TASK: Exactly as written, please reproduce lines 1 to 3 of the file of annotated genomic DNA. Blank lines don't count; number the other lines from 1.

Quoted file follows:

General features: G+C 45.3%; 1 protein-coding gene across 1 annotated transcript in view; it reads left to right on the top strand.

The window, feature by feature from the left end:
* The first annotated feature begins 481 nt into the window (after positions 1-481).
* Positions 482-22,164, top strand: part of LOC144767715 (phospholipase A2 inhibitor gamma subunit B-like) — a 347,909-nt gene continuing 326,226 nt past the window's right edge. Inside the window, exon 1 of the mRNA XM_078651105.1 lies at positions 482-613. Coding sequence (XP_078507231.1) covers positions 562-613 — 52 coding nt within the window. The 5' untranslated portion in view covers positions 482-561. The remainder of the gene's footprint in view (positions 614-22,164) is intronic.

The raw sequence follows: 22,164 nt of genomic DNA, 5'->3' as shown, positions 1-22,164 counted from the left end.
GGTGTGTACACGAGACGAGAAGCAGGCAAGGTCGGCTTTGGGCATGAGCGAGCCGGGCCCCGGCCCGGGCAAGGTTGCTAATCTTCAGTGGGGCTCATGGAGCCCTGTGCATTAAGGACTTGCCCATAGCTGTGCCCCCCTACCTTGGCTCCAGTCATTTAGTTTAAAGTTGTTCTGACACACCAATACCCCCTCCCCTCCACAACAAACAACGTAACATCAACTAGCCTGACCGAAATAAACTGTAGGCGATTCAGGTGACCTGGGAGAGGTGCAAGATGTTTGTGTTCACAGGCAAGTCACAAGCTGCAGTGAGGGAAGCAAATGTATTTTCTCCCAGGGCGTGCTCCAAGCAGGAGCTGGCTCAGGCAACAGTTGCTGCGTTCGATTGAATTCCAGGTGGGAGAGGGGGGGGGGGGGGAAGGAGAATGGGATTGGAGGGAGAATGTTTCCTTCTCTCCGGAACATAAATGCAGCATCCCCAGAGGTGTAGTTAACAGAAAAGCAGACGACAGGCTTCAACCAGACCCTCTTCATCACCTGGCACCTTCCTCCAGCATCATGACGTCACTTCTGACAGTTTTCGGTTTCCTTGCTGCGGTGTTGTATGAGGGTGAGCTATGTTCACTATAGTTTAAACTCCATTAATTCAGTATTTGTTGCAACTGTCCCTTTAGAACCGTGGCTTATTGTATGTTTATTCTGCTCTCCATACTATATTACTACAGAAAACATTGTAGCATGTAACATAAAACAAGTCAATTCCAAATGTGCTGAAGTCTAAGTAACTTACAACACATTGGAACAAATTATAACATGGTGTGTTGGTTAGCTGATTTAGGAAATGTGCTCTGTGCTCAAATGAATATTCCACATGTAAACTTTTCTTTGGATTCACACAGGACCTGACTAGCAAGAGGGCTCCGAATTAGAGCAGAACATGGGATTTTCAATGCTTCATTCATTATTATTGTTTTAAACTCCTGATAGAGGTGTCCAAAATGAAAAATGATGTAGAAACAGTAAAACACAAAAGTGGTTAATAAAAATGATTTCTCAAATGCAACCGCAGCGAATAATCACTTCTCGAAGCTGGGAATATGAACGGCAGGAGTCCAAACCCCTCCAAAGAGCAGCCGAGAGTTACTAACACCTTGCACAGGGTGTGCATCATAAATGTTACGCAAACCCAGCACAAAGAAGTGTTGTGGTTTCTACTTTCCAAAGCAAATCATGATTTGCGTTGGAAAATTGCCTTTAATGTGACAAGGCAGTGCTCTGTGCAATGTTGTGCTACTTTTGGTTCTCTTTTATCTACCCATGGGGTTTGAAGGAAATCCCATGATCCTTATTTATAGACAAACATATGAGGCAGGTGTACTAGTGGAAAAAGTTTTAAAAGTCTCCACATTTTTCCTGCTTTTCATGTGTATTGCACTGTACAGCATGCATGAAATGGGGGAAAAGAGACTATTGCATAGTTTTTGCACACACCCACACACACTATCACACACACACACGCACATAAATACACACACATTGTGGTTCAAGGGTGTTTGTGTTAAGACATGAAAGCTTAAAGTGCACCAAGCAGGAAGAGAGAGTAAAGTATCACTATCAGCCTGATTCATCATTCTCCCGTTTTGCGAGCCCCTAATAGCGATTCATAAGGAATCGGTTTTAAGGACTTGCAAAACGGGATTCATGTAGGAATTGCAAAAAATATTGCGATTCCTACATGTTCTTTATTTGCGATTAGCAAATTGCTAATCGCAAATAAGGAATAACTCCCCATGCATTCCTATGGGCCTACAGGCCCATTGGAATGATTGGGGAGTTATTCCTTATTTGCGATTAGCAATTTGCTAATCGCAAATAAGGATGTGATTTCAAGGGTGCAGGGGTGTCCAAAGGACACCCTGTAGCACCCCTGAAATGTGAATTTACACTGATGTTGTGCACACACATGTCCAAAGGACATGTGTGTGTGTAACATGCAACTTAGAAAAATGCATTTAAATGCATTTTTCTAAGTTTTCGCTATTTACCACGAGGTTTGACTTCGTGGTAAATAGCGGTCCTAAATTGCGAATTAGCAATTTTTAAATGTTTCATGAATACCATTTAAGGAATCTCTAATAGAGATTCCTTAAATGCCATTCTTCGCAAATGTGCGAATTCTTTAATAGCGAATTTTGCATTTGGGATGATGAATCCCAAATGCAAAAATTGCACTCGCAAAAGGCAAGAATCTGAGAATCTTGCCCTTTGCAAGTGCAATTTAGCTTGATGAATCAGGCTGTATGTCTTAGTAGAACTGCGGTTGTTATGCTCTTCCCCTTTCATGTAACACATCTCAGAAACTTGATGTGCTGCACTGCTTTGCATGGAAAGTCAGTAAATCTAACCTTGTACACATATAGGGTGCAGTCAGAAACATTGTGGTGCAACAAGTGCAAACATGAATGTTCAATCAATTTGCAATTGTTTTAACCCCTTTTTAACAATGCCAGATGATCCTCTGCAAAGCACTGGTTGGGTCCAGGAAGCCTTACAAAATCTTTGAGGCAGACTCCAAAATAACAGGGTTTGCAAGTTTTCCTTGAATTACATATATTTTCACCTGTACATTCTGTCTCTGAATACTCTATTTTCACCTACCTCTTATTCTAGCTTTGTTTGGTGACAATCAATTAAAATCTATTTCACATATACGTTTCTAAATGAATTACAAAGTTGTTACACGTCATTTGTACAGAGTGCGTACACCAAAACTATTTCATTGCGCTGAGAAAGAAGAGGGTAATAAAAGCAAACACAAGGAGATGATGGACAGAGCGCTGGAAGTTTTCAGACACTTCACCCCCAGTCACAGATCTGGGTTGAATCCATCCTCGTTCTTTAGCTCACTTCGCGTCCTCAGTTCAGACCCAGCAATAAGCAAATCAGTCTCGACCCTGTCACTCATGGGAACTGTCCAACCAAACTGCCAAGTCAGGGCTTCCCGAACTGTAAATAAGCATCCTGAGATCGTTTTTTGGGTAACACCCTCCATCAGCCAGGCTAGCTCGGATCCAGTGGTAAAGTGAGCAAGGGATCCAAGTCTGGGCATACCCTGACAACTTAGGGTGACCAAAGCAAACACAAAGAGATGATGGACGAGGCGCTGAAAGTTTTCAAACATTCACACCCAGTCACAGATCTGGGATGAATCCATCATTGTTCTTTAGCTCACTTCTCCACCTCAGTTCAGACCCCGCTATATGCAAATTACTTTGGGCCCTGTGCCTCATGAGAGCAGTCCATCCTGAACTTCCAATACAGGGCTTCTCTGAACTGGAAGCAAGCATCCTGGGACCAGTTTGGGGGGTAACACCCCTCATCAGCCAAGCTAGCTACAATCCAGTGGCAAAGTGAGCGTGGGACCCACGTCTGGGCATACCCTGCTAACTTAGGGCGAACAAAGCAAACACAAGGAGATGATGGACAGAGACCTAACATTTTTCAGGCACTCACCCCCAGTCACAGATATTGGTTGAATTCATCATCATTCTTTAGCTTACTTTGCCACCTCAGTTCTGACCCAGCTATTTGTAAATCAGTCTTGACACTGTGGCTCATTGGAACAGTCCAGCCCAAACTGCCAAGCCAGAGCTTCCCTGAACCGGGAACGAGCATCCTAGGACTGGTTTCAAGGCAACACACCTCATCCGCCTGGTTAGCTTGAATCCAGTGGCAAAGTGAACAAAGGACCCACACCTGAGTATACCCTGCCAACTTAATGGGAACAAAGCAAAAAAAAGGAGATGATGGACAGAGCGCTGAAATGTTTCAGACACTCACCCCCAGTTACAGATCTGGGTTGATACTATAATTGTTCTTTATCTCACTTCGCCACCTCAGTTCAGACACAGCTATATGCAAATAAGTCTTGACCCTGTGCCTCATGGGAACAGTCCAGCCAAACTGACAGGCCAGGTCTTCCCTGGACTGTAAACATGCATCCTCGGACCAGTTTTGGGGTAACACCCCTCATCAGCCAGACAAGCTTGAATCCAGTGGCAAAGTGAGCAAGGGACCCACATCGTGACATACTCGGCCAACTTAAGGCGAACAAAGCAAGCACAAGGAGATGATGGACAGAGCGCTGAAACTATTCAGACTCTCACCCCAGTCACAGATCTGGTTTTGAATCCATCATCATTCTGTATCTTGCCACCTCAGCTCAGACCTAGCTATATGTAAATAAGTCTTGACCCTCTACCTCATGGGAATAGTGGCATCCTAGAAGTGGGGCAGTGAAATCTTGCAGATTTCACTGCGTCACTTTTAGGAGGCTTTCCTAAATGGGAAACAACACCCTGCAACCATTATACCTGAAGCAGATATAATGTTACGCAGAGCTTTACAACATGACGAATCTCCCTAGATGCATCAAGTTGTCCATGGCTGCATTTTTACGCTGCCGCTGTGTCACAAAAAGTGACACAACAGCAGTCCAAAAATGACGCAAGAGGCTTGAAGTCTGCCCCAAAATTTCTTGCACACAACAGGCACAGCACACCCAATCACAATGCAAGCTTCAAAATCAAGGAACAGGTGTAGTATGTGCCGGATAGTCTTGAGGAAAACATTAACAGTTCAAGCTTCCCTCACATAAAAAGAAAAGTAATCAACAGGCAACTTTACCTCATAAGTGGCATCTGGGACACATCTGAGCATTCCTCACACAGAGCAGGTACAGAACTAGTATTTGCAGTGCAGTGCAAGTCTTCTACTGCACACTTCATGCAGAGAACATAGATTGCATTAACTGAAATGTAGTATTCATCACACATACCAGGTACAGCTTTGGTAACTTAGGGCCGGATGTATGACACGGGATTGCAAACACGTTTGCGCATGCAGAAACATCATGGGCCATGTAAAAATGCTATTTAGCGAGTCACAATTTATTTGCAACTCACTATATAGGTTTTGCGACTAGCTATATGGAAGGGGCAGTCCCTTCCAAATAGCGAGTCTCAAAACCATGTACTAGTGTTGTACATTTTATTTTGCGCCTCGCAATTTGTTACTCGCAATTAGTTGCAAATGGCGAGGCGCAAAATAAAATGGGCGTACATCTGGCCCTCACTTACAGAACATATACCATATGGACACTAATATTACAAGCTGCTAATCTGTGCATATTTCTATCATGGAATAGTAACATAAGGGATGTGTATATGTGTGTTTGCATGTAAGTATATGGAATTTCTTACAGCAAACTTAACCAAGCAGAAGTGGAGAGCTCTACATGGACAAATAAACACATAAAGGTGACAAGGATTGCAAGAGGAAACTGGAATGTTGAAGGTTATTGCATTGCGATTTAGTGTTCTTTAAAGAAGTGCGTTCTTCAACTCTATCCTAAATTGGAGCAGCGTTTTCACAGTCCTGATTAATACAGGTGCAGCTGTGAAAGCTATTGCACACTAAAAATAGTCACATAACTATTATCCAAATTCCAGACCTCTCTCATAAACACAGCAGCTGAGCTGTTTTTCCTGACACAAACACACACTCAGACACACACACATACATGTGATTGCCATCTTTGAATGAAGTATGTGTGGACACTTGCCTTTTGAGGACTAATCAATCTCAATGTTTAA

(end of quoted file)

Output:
General features: G+C 45.3%; 1 protein-coding gene across 1 annotated transcript in view; it reads left to right on the top strand.

The window, feature by feature from the left end:
* The first annotated feature begins 481 nt into the window (after positions 1-481).